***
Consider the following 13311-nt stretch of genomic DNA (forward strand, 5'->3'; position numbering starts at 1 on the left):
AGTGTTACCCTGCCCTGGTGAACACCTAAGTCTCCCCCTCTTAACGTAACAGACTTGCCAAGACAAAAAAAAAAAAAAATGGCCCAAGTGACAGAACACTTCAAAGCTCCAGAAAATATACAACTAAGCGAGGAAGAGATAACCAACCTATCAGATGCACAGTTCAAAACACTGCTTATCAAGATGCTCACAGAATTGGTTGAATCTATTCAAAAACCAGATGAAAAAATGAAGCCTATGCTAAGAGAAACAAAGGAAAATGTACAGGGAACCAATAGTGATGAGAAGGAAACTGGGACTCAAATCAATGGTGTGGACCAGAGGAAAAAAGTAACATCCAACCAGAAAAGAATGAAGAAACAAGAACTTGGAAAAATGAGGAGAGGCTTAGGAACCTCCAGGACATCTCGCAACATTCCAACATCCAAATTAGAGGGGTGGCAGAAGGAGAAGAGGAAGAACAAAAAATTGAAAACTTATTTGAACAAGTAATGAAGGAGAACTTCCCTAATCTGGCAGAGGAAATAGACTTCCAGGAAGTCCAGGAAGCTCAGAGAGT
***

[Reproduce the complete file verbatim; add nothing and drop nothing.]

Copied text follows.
Consider the following 13311-nt stretch of genomic DNA (forward strand, 5'->3'; position numbering starts at 1 on the left):
AGTGTTACCCTGCCCTGGTGAACACCTAAGTCTCCCCCTCTTAACGTAACAGACTTGCCAAGACAAAAAAAAAAAAAAATGGCCCAAGTGACAGAACACTTCAAAGCTCCAGAAAATATACAACTAAGCGAGGAAGAGATAACCAACCTATCAGATGCACAGTTCAAAACACTGCTTATCAAGATGCTCACAGAATTGGTTGAATCTATTCAAAAACCAGATGAAAAAATGAAGCCTATGCTAAGAGAAACAAAGGAAAATGTACAGGGAACCAATAGTGATGAGAAGGAAACTGGGACTCAAATCAATGGTGTGGACCAGAGGAAAAAAGTAACATCCAACCAGAAAAGAATGAAGAAACAAGAACTTGGAAAAATGAGGAGAGGCTTAGGAACCTCCAGGACATCTCGCAACATTCCAACATCCAAATTAGAGGGGTGGCAGAAGGAGAAGAGGAAGAACAAAAAATTGAAAACTTATTTGAACAAGTAATGAAGGAGAACTTCCCTAATCTGGCAGAGGAAATAGACTTCCAGGAAGTCCAGGAAGCTCAGAGAGT